Original website (i.e. Stew's version): http://web.uvic.ca/~lang02/bailey/
New development website (note: requires Netlink login): http://web.uvic.ca/~lang02/bailey_v2/
The data has gone through a few schema changes, all documented on the blog. See, in chronological order (i.e. earliest first):
For each set of data that SD sends, I do the following:
- Make a new folder in BaileyCapitalTrials/data/ named after the year range for the data, e.g.: 1730-39
- Put SD's XSL file in that folder
- Follow the import steps to convert the XSL to XML, saving all of the step_*.xml files in the newly created folder: http://hcmc.uvic.ca/blogs/index.php?blog=36&p=8283&more=1&c=1&tb=1&pb=1
- Make a copy of step_3.xml and save it as (using 1730-39 as an example) 1730_1739_for_proofing.xml
- Send that file to SD for proofing
- Post on the blog that the data was received, processed, and sent for proofing
Once I get the file back from SD, I do the following:
- Save as 1730_1739_proofed_by_simon.xml in the proper folder (see above)
- Validate the file in Oxygen and fix any errors. There shouldn't be at this point, but SD lets the odd typo slip through the cracks.
- Make a copy, name it 1730-1739.xml and put it in
- Once the file is 100% valid, import into the website: http://web.uvic.ca/~lang02/bailey_v2/import/index.php
- Post on the blog that the data was validated
As noted at the top of this document, the schema file is at http://web.uvic.ca/~lang02/bailey/schema/bailey_trialfile_proofing.rng . SD validates against this file so it always needs to be current.
On the search form, the Jquery plugin bsmSelect is used to make multiple select fields more user-friendly. The plugin homepage is here: http://plugins.jquery.com/project/bsmSelect , and the blog post is here: http://hcmc.uvic.ca/blogs/index.php?blog=36&p=7864&more=1&c=1&tb=1&pb=1
The site search – both the form and the results – is handled by the Search suite of classes located at includes/classes (Search.php and the Search subdirectory). The Search_Form class, located at Search/Form.php, is responsible for displaying all of the search fields and populating them with the proper values. All of the classes are fully documented.
The site uses the Zend Framework's DB library for database interaction. The classes are located at includes/classes/Zend . All of the classes used in the site follow the PEAR class naming convention for easy autoloading. The PEAR convention dictates the following:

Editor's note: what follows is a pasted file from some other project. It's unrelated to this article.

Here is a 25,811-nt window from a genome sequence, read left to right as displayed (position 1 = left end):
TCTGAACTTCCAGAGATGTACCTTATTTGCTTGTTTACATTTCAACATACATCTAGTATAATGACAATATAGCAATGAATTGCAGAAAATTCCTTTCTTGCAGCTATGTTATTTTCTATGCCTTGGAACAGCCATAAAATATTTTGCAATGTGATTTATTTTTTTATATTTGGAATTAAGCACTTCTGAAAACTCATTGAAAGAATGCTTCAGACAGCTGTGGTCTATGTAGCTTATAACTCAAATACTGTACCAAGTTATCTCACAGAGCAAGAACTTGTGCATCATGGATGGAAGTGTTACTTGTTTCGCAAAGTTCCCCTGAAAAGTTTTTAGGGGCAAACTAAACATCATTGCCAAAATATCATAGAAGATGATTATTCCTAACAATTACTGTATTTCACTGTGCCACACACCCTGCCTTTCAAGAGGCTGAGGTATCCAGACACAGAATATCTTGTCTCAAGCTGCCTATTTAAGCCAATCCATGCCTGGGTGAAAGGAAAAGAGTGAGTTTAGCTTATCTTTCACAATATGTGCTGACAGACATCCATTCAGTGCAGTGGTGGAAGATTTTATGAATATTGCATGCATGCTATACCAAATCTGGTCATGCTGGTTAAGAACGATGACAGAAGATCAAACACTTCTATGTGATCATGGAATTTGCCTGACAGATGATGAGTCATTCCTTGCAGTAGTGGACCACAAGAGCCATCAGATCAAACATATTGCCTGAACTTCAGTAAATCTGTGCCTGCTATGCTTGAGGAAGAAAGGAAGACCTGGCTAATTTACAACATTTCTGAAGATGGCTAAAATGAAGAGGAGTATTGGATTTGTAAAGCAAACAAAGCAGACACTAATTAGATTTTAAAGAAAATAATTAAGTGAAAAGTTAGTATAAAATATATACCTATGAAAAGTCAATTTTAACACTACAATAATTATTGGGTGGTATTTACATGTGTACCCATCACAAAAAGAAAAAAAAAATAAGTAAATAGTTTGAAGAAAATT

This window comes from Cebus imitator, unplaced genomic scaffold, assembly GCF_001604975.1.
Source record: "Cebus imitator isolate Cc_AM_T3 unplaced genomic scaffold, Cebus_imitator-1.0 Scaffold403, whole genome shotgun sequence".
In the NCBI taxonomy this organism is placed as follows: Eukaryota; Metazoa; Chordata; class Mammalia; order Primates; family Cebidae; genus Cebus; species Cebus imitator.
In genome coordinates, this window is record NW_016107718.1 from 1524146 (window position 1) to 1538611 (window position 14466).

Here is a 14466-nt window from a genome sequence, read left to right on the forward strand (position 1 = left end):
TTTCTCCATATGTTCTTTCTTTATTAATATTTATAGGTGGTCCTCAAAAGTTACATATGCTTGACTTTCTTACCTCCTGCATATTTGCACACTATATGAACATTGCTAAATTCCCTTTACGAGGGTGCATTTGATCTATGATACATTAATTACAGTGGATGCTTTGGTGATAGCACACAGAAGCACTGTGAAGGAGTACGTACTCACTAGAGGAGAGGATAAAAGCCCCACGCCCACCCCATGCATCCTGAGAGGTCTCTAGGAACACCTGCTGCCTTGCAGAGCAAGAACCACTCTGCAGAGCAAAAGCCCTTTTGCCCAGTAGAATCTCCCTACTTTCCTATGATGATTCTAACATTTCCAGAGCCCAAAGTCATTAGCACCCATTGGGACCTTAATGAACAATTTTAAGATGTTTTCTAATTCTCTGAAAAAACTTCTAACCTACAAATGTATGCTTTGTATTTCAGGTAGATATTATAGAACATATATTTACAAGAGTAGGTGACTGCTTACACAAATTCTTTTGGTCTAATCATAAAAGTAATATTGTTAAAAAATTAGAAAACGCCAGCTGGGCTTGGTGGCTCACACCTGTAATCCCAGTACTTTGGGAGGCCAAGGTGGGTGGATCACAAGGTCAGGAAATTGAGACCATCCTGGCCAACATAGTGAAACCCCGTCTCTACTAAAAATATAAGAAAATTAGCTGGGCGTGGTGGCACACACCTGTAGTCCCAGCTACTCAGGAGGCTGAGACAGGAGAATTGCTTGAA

- Class names should begin with an uppercase letter
- Each file should only contain one class
Each subdirectory that a class is in should be represented in the name, with single underscores separating each level of the hierarchy. For example, if a class lives in Search/Form.php, its class name would be Search_Form . Similarly, if a class lives in My/Name/Is/Bob.php, its class name would be My_Name_Is_Bob . This convention has two primary benefits:
- Locating a class file is easy (just need to know the name of the class and the base class include directory)
- Autoloading classes is simple (the autoloader simply needs to replace underscores with directory separators)
The search results pages – both the results table and a single record – use the Model_ series of classes to display information, as well as either Search_Result (for the results summary) or Search_Single (for a detailed record view). Each row of a table (trials, trial_files, etc.) is represented by a class, which allows for easy placement of formatting functions and the like.
The Chart / Data Visualization
The chart to visualize results uses Flot, a Jquery-based plotting tool:
To accomplish the 'stacking' of the results, I used the stacking plugin, which is included wtih Flot:
The Flot chart gets its information from a dynamic JSON dataset, which is based on a submitted search form. When a search is submitted, it's stored in the user's session for easy re-use on either the search page (to modify results) or the chart page. This is also how the “passing” of data from the chart to the results table (and vice versa) is accomplished – both just read and parse any search information in the session. The results themselves are not saved in the session, just the search query parameters.
The Flot initialization code is in js/init-flot.js – it's almost all 'stock' and taken from the examples, with the minor exception of a modification I had to make to get the totals for each year display under the year name in on the X axis of the chart.
I'm overall very happy with Flot, as is SD. It's fairly simple, decently fast, and, unlike some alternatives, still under active development.